A highlight of "Fear No Art 4," the Fourth Wall Project's exhibit "promoting and exposing underground art" is organizer Marka27's own paintings. The New Yorker, formerly of Boston, deploys a crackerjack illustration style in graphic paintings riffing on geishas or traditional tribal masks. He augments them with actual shoelaces and parts of Air Jordans to create street totems.
Among the other 16 artists, from Miami to LA, are Kenji Nakayama of Boston and Caleb Neelon of Cambridge, who are more talented than their paintings indicate. Too many of the artists favor show-offy visual posturing. And LA's Simone Legno's catchy painting of an anime gal reading manga comics — in just panties, and on her hands and knees in a fuck-me pose — reminds that lowbrow and street art can be dudes' worlds.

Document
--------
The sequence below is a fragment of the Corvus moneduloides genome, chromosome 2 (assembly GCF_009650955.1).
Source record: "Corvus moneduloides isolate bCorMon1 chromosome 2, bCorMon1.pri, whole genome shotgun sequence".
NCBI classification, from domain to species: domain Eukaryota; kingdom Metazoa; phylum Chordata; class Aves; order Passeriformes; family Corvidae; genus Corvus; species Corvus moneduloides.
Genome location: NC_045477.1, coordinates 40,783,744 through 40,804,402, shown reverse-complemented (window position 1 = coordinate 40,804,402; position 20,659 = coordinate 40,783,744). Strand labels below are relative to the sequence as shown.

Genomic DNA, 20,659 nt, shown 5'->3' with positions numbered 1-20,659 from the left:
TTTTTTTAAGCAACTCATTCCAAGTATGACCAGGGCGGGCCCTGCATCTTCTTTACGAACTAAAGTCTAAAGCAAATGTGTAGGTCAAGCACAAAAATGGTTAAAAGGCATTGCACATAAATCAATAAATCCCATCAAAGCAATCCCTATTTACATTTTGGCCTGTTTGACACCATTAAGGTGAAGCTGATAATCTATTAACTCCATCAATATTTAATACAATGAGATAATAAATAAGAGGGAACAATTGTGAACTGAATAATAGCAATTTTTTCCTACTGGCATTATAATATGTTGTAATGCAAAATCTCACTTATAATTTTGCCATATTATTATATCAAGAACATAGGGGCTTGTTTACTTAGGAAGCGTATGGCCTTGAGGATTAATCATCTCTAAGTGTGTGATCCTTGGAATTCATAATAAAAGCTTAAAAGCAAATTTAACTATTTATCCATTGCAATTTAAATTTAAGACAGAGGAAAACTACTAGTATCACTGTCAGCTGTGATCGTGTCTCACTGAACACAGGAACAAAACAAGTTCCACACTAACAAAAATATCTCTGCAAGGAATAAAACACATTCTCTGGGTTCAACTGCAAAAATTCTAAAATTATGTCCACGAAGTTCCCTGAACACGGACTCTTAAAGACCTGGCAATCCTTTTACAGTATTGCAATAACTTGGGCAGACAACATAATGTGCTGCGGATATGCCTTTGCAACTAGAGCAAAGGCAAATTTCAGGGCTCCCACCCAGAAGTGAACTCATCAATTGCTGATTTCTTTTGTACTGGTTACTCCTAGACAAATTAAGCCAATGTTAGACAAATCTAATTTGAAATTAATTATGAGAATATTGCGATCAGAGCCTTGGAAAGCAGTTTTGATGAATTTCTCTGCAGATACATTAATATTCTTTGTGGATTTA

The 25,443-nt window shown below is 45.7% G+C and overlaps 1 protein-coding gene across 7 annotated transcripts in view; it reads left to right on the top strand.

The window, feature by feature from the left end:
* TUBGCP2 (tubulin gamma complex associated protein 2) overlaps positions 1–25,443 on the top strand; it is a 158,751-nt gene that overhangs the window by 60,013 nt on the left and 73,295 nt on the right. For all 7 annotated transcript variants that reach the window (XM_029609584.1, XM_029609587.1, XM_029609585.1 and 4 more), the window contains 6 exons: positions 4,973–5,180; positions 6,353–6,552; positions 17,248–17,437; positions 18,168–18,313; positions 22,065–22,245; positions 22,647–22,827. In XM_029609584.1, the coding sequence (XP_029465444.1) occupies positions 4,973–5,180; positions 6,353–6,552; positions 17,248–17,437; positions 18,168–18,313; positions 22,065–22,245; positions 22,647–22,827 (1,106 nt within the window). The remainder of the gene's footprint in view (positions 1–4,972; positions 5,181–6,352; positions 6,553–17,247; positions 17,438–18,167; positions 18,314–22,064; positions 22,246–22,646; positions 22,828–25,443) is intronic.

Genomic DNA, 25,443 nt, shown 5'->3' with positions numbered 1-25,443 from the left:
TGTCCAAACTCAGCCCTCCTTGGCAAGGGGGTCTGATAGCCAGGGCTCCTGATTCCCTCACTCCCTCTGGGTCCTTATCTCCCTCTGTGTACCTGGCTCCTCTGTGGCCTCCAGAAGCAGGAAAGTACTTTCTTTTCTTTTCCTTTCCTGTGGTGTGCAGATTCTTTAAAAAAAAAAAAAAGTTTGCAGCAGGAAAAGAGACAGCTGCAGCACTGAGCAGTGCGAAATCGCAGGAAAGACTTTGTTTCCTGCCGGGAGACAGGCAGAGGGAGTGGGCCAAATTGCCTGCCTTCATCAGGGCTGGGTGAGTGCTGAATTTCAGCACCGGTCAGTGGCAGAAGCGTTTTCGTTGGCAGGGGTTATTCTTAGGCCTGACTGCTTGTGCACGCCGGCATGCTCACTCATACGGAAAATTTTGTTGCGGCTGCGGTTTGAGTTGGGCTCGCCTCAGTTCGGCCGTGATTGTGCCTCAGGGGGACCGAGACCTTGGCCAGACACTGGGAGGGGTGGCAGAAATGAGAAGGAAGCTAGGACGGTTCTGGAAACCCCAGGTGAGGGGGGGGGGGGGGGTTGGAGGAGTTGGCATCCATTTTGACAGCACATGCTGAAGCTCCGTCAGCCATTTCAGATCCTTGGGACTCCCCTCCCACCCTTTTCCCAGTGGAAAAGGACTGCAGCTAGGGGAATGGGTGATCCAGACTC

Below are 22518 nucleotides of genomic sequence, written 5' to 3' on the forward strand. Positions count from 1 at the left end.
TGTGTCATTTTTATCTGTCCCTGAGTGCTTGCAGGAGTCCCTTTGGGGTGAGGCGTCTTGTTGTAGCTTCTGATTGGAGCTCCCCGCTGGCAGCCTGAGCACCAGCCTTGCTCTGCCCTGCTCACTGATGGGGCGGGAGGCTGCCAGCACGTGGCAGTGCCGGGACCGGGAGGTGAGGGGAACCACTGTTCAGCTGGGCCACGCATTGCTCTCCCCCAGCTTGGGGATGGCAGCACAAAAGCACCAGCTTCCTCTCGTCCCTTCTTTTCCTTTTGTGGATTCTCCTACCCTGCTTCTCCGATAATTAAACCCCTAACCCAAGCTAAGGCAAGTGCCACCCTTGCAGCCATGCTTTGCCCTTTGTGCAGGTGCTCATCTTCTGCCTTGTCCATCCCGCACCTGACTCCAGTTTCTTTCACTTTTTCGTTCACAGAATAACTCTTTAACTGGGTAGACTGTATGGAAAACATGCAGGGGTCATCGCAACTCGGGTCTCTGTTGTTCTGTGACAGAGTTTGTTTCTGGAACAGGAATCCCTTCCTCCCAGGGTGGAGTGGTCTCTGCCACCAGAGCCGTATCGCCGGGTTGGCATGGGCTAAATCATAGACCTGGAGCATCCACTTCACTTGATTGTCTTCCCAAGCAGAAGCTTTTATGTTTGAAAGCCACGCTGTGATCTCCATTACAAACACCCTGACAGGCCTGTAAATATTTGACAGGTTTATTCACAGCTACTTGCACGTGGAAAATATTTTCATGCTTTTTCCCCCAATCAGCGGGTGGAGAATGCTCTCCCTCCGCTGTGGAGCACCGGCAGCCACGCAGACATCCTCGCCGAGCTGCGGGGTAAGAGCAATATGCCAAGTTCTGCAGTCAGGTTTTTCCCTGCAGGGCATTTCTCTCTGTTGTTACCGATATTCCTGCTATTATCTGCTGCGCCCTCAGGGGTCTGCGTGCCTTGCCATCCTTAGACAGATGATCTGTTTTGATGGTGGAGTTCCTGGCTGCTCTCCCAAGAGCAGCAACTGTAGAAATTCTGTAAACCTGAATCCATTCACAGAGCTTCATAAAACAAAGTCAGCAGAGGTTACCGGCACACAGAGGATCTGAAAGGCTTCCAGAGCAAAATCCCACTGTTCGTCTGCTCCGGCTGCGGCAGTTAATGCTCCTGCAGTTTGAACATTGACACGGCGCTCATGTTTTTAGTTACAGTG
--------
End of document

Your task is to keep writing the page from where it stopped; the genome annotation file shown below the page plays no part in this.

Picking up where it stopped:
But Wombat, a New Yorker formerly in Boston, makes cool pop dioramas referencing Robotech, Lego, and old monster movies. Raul Gonzalez's drawings, made to look old-timey with lots of faux stains, depict a man, a boy, and a girl floating down a river in tires, or a boy's head attached to a rattlesnake. The Medford artist's symbolism is unclear — maybe something about growing up Mexican American in Texas? — but his cartoony draftsmanship is some of the best of this style that you'll find in the country.-
FEAR NO ART 4 Fourth Wall Project, 132 Brookline Ave, Boston :: Through December 3
: Museum And Gallery
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